Moreover, the fact that, from 2001 through 2004, Mrs. Johnson followed the corporation's internal policy and did not write checks without knowing that Mr. Johnson had previously approved them does not negate § 6672 “responsible person” status. ( See J.A. 1484–91, 1576.) Although she followed corporate procedure without exception during that time, it is undisputed that Mrs. Johnson ceased following this policy almost immediately upon learning of the 2001–2004 payroll tax deficiencies and could have done so at any earlier time. Following her “revamped oversight of tax payments,” Mrs. Johnson would write checks from the payroll account without any instruction from Mr. Johnson. (J.A. 17, 1484–85.) Accordingly, the fact that Mrs. Johnson previously chose not to write checks without Mr. Johnson's approval does not show that she was prevented earlier from doing so other than by her own choice. See, e.g., Thosteson v. United States, 331 F.3d 1294, 1299–1300 (11th Cir.2003) (holding corporate officer and stockholder a “responsible person” as a matter of law even though he had “limited check writing authority, up to only $750, without a countersignature”); Lyon v. United States, 68 Fed.Appx. 461, 469 (4th Cir.2003) (unpublished) (per curiam) (“The fact that [the taxpayer] chose not to exercise his legal authority is not enough to show that he had no actual authority.... [He] has not demonstrated that his father actually prevented him, or that he could have prevented him, from paying the taxes if [he] had attempted to do so.”). The record also indicates that Koba Institute opened several operating accounts between 2001 and 2005, and that on each of those accounts, Mrs. Johnson was fully authorized to write checks and execute other bank documents.

While she may not have been running the day-to-day operations of the corporation between 2001 and 2004, Mrs. Johnson had a non-delegable responsibility to monitor Koba Institute's financial affairs. See Barnett, 988 F.2d at 1457 (“[W]e believe that not only is it a bad business practice for a high-level company official such as [Mrs. Johnson] to fail to monitor [the corporation's] finances, it also subjects [her] to being held a responsible party under § 6672.”). Mrs. Johnson had the effective power to exercise authority when she chose to do so, even though she chose at times to voluntarily limit her involvement in corporate affairs. Although Mrs. Johnson often chose not to exercise the authority which she possessed, such a decision is insufficient to permit a taxpayer to avoid § 6672 responsibility. See Kinnie v. United States, 994 F.2d 279, 284 (6th Cir.1993) (stating that a taxpayer need not “always exercise his powers” to remain responsible for seeing that withholding taxes are paid, and “may not escape liability by delegating the task of paying over the taxes to someone else”). Moreover, after 2004, while the prior periods' payroll taxes remained unpaid, Mrs. Johnson actively exercised her authority over the affairs of Koba Institute while continuing to receive substantial compensation and benefits from the corporation.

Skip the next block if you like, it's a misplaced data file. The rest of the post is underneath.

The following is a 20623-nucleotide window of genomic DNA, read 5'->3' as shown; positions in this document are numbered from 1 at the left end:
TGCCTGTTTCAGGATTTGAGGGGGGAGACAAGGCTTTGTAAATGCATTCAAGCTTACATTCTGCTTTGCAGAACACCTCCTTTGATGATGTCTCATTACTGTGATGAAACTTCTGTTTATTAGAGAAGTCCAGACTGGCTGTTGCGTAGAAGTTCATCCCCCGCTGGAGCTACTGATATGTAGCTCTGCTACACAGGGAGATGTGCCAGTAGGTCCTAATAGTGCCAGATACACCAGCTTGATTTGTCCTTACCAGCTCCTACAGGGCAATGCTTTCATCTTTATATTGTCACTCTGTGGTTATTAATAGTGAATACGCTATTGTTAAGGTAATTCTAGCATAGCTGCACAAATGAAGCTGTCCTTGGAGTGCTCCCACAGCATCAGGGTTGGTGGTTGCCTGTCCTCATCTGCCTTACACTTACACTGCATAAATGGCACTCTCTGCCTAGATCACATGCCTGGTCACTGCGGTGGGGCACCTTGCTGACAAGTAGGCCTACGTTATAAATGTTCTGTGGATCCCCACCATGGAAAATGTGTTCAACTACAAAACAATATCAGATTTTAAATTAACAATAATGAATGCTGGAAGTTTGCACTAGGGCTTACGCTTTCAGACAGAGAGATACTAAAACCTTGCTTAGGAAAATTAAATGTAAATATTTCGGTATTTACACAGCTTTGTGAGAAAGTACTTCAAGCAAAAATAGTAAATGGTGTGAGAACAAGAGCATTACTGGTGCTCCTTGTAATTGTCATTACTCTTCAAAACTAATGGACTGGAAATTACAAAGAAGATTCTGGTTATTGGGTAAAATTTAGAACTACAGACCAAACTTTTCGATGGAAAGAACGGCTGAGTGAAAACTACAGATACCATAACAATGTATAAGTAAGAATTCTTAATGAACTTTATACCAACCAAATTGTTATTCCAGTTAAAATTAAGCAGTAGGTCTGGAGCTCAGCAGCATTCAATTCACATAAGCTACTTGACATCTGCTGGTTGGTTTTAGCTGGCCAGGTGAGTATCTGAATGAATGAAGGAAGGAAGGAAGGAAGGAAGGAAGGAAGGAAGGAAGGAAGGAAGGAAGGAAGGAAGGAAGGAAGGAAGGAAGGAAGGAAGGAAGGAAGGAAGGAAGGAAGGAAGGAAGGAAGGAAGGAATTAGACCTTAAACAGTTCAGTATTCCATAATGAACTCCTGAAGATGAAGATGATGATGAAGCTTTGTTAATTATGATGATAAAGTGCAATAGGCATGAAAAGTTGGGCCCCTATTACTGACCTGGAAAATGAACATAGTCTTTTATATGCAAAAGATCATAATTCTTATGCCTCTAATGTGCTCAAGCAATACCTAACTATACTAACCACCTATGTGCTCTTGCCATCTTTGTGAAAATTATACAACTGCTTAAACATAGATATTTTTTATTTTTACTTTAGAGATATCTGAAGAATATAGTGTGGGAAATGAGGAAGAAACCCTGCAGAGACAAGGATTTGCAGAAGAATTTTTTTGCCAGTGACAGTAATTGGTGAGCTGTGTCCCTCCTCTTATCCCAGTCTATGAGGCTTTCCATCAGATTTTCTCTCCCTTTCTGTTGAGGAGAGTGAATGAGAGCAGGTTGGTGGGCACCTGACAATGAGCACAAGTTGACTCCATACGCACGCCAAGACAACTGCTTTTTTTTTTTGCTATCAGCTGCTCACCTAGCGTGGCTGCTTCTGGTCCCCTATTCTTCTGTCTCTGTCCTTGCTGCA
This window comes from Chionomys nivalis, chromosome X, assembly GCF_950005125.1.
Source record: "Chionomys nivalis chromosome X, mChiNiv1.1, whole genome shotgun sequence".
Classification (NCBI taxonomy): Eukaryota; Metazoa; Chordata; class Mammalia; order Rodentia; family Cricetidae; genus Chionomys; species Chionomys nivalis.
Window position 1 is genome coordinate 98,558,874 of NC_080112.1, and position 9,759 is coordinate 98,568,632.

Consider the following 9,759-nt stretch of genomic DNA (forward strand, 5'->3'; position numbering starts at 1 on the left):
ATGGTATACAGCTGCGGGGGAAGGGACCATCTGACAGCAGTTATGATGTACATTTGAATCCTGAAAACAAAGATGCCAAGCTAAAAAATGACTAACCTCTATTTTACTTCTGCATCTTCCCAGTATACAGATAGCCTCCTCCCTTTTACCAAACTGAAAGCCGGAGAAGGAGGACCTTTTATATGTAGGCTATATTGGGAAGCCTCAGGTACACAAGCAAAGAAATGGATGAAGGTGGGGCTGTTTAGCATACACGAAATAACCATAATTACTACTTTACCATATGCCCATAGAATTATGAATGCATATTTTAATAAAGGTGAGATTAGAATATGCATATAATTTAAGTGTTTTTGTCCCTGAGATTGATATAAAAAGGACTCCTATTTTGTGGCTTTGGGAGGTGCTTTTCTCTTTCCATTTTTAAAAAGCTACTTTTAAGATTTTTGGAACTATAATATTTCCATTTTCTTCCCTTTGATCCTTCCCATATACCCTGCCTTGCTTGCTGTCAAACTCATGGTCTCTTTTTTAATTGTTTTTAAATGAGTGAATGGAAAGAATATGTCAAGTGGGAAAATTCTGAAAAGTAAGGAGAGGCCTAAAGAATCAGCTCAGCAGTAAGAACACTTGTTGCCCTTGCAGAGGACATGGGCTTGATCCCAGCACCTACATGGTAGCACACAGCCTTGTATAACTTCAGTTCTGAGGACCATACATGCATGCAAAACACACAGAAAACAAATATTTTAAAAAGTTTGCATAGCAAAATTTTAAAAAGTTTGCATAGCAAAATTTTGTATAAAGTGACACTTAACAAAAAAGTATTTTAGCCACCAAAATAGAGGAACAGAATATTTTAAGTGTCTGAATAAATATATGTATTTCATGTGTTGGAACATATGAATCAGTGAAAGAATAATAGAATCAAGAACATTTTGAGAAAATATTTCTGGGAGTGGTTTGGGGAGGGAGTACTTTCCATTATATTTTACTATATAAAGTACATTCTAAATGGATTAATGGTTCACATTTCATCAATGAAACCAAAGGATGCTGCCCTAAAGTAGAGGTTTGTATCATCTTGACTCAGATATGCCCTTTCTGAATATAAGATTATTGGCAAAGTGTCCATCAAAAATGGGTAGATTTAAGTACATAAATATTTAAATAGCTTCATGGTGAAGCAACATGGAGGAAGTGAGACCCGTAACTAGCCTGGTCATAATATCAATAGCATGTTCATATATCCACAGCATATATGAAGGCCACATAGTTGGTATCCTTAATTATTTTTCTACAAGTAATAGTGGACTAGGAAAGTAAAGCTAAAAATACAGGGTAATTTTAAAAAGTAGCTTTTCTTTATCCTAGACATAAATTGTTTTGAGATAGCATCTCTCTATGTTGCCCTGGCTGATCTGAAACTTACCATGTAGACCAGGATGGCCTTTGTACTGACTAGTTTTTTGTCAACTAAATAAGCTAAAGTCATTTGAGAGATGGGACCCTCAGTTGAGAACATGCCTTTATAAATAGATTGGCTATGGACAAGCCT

While also relevant to the “willfulness” finding discussed in the next section, the same evidence of Mrs. Johnson's knowing receipt of substantial assets from the corporation while the payroll taxes remained unpaid also bolsters the proof of her “responsible person” status. The record shows that Mrs. Johnson received an annual salary ranging from approximately $100,000 to $193,000 from 2001 through 2004, as well as a corporate car and cell phone. Koba Institute also paid the rent for the Johnsons' home, totaling between $40,000 and $50,000 in 2001, 2002, and 2004.

We therefore conclude that the Government presented undisputed evidence that established as a matter of law that Mrs. Johnson was a “responsible person” under § 6672 during the relevant tax periods becauseshe had the effective power to pay the trust fund taxes of Koba Institute.

We note that other courts have reached precisely the same conclusion in considering similar facts. See, e.g., Jefferson v. United States, 546 F.3d 477, 481 (7th Cir.2008) (holding board president “responsible person” as a matter of law because he secured loans and directed past payment of taxes for the corporation, reviewed financial reports, and had check-signing authority); Thosteson, 331 F.3d at 1299–1300 (holding corporate officer and stockholder a “responsible person” as a matter of law even though he had “limited check writing authority, up to only $750, without a countersignature”); Taylor, 69 F.3d at 417 (holding corporate director and officer a “responsible person” as a matter of law because he “possessed sufficient control over corporate finances, had authority to borrow funds and write checks and thereby had the ‘effective power’ to pay those taxes” (quoting Barnett, 988 F.2d at 1454)); Greenberg v. United States, 46 F.3d 239, 243–44 (3d Cir.1994) (holding in-house controller a “responsible person” as a matter of law even though he took instructions from the controlling stockholder and “feared for his job were he to independently issue a check for the [tax] delinquency”); Kinnie, 994 F.2d at 284 (holding corporate vice president and fifty-percent shareholder a “responsible person” as a matter of law because he had check-signing authority, hired an accountant to review the books, and eventually took control of the business); Mazo v. United States, 591 F.2d 1151, 1156 (5th Cir.1979) (holding corporate stockholders, officers, and directors “responsible persons” as a matter of law even though others handled all day-to-day operations and prepared all corporate checks).